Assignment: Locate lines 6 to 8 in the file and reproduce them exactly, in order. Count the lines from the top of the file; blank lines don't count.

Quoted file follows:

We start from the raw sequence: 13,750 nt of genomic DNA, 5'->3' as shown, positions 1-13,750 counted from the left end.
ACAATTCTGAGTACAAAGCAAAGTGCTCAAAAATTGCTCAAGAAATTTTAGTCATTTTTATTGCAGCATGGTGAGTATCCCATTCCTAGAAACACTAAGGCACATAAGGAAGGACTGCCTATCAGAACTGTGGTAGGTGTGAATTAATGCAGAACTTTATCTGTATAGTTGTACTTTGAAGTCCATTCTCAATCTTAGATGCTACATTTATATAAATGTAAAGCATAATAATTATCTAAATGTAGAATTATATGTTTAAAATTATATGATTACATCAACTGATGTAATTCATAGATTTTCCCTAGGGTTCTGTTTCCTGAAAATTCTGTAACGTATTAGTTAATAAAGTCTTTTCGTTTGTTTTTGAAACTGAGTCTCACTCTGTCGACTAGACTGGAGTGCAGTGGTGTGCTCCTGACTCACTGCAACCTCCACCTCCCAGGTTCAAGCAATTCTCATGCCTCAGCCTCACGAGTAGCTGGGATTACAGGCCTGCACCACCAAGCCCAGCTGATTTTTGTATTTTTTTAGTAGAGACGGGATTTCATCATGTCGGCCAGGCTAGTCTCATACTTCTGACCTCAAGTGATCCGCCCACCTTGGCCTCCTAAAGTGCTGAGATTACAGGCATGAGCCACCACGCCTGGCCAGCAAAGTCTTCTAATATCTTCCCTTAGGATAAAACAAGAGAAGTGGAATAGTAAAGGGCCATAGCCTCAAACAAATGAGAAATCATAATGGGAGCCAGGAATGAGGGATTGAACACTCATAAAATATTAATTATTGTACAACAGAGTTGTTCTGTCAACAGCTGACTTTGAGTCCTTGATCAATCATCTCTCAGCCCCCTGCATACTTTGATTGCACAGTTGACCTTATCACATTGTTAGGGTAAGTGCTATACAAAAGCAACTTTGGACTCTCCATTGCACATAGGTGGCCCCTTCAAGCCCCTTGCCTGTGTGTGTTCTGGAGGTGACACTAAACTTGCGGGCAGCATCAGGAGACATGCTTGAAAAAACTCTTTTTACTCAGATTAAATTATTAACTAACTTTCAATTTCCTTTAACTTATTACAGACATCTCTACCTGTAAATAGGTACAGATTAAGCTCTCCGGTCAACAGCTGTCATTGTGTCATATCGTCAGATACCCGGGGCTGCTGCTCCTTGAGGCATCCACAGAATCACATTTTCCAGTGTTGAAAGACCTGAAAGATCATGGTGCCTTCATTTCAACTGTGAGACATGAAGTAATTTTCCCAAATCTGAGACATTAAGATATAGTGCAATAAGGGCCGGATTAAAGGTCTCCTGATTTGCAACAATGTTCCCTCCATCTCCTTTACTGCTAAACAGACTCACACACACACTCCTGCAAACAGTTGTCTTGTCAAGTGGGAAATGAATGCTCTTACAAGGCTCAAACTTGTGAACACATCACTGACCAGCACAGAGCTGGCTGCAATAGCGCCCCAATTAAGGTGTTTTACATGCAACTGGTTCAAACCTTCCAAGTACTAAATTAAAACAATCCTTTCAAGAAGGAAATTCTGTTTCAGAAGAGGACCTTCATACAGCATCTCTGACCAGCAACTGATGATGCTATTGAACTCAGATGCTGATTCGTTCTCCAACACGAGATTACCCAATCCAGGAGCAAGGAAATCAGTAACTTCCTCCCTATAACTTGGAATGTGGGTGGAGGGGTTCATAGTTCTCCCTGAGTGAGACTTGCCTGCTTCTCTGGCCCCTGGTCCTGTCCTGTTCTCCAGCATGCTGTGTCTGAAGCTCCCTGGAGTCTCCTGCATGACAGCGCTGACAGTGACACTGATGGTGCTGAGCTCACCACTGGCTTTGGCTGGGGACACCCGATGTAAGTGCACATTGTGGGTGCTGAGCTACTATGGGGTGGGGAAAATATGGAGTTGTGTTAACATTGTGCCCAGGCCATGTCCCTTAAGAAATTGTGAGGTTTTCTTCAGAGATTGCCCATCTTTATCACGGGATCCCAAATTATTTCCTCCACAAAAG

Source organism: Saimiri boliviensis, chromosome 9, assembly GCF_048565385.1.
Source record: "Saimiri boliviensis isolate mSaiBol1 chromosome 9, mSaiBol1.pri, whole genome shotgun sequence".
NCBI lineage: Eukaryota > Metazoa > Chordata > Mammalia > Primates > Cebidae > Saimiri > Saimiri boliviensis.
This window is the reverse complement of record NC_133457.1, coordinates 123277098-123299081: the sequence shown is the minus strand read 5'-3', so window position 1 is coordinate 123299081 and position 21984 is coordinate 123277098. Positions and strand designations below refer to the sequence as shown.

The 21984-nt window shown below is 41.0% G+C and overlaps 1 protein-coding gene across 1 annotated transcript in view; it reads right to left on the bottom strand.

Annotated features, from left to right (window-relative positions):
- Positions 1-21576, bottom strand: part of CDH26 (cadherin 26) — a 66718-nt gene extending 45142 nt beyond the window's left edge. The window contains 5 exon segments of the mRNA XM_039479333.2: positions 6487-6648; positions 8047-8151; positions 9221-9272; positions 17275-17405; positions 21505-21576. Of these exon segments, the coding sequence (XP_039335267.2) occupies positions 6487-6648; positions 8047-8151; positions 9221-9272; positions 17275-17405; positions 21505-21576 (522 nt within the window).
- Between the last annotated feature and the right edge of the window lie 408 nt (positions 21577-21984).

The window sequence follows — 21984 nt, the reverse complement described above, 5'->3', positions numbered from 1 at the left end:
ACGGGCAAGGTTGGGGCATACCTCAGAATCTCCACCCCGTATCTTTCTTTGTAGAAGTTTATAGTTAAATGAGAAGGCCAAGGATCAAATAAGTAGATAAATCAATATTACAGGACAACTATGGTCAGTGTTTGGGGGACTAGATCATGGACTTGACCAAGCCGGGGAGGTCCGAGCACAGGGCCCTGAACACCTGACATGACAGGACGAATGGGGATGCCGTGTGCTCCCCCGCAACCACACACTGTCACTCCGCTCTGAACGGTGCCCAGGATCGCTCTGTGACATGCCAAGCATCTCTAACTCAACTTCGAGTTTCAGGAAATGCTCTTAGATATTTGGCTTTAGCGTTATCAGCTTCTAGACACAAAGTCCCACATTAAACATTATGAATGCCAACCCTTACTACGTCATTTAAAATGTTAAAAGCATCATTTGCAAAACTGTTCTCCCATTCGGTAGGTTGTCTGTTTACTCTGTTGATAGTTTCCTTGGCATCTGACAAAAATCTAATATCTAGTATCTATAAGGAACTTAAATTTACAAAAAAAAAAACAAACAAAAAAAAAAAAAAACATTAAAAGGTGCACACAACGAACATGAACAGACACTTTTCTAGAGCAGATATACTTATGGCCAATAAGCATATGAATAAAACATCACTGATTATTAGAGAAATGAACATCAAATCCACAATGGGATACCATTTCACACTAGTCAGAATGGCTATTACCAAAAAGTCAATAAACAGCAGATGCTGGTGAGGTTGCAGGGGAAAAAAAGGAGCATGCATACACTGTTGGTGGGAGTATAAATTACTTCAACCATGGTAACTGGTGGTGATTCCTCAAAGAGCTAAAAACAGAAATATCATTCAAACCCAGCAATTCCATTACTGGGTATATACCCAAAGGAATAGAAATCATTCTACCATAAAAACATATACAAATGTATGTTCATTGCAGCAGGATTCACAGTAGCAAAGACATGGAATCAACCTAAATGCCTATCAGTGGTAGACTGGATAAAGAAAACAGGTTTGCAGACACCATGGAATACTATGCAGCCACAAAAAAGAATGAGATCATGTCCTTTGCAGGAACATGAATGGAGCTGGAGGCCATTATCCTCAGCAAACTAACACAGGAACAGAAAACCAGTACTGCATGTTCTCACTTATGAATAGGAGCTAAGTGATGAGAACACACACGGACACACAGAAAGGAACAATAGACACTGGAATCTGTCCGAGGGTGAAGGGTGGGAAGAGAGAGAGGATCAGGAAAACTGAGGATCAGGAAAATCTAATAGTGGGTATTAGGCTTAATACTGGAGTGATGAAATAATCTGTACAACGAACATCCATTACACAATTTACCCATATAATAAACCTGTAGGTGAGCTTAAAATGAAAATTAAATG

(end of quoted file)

This window is the reverse complement of record NC_133457.1, coordinates 123277098-123299081: the sequence shown is the minus strand read 5'-3', so window position 1 is coordinate 123299081 and position 21984 is coordinate 123277098. Positions and strand designations below refer to the sequence as shown.

The 21984-nt window shown below is 41.0% G+C and overlaps 1 protein-coding gene across 1 annotated transcript in view; it reads right to left on the bottom strand.

Annotated features, from left to right (window-relative positions):